It sounds a little out there but genuinely visualising yourself confidently conversing with the hiring manager during the interview process significantly increases the likelihood of it actually happening.
Many people underestimate the power of positive thinking and visualisation. What you think and how you feel is what you become. Don’t just take our word for it. It’s called the law of attraction. Iopa Solutions firmly believe in the law of attraction.
Ever had someone walk into a room who just has a certain energy about them, always has lots of people coming over to talk to them, is able to make everyone laugh and relax and have a certain je ne sais quoi? These individuals radiate positive energy and attract more of the same back into their lives and experiences. To sum it up, what you put out is what you get back.
—— Find out how great leaders build mental strength ——
So visualise connecting with the hiring manager, smiling and actually enjoying the interview. Imagine you both feeling positive at the end of the experience. Go on. We dare you!
3) Breathe (to your advantage)
We cannot emphasise enough how important it is to breathe properly when you feel the nerves starting to creep in. If done correctly, your body cannot physically feel overtly nervous. Being nervous makes us tense up and causes our breathing to increase. Accept this and then work to change the physiological aspects to relax and refocus you. Many people know to take a few deep breaths but rarely do they do it long enough for it to be effective over a period of time.
Try the following technique and practise doing it for about 5 minutes twice a day.
-Take a slow breath in through the nose, breathing into your lower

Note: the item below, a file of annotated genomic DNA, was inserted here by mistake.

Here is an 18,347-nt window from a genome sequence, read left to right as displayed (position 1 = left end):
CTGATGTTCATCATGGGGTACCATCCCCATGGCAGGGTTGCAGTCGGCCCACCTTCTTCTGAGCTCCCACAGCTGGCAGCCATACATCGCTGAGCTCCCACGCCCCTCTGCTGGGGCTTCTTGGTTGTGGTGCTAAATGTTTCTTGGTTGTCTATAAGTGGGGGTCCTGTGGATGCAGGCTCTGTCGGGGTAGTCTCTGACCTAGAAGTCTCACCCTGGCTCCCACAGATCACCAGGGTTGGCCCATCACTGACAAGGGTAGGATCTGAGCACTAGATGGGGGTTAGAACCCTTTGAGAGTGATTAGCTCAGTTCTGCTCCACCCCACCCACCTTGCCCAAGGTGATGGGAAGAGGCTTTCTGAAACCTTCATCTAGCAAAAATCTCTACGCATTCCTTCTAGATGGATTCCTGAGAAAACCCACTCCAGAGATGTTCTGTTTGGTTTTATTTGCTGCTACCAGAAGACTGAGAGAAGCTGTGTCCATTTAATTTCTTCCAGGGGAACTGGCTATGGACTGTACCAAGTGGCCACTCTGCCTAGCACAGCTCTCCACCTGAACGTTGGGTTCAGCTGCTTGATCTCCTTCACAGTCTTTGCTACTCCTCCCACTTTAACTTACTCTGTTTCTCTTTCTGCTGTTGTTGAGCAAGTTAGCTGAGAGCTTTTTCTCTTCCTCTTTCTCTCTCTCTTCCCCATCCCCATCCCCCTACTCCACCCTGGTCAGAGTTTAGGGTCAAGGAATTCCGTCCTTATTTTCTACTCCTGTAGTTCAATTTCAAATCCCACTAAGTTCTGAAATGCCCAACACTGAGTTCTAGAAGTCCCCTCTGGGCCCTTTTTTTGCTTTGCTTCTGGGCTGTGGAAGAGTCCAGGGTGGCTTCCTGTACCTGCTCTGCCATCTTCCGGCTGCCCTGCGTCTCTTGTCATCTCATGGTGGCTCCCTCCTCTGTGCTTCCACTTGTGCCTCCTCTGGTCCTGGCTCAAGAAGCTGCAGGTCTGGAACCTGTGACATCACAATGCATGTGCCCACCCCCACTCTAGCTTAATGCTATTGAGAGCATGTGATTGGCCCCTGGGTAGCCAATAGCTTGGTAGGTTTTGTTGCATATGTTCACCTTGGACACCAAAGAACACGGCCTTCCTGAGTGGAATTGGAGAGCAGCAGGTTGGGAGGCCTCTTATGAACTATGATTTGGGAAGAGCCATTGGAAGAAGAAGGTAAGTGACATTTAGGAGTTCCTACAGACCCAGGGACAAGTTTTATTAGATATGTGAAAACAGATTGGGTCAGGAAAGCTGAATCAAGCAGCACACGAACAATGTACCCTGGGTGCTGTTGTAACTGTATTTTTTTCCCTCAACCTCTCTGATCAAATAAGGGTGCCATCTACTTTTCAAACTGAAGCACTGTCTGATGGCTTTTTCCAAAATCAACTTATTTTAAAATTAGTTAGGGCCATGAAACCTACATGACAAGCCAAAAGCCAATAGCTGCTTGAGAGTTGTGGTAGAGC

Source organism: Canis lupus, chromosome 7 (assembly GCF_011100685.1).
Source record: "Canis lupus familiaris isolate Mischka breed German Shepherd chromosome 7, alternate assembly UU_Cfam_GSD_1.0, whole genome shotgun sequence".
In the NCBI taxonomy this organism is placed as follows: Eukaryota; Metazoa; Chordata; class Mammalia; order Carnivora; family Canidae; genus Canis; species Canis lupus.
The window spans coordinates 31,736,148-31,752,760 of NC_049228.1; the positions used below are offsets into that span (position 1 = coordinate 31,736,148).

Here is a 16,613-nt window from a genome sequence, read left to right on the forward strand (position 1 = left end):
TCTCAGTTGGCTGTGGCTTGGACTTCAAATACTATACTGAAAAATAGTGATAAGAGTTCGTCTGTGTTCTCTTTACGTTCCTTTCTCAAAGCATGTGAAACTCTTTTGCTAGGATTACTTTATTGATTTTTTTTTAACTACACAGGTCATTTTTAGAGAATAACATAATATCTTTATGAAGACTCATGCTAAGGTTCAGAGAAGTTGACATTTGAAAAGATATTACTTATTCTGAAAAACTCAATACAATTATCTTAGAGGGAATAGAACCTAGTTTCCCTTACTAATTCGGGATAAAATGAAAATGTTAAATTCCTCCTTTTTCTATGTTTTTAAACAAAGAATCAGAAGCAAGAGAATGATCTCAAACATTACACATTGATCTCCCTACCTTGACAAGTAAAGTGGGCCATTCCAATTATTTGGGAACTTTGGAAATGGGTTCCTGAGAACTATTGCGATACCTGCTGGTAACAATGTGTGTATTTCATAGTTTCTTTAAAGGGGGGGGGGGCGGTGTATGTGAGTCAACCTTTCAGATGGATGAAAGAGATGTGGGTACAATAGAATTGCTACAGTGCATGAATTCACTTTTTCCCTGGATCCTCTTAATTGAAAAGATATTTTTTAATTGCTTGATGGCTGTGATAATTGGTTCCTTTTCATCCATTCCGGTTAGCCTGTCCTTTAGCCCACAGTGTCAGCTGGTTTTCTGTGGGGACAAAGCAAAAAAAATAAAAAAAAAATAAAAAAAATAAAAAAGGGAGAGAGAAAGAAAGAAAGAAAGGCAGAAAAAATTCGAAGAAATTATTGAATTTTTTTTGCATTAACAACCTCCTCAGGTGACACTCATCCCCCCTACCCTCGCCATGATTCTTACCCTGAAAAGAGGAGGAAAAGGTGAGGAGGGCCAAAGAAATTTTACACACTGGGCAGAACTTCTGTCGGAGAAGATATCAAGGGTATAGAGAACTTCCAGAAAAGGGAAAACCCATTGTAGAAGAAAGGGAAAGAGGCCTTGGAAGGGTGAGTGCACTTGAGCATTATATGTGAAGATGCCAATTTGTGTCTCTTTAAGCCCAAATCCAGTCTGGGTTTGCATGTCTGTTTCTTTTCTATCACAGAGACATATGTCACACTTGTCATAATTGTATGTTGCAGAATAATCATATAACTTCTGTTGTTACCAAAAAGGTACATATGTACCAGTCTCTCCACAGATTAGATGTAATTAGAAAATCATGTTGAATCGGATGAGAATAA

belly (for about 4 seconds)
– Hold your breath for 1 or 2 seconds
-Exhale slowly through the mouth (for about 4 seconds)
– Wait a few seconds before taking another breath
Practise your breathing. And then use the above breathing technique when you need it just before the interview while you are waiting. You will be thankful for taking the time to do this.
Interviewing for a new position is exciting but it can also lead to us feeling nervous due to the feeling of being assessed and having to perform to a high standard. There are some practical steps you can take to overcome your nerves by researching about the company you are interviewing at and thinking about how your skills and experience could work within that environment.
Your mental attitude is just as important as the research you do. Visualising the experience being positive and useful to you regardless of the outcome is far more likely to put you on the path to success.
And finally, physically preparing yourself to take the edge off the nerves by breathing correctly to help keep you calm, approachable and confident as you walk through the door will put you in good stead.
So next time you get called for an interview, don’t let your nerves let you down. Take charge of yourself and trust in your abilities. Good Luck!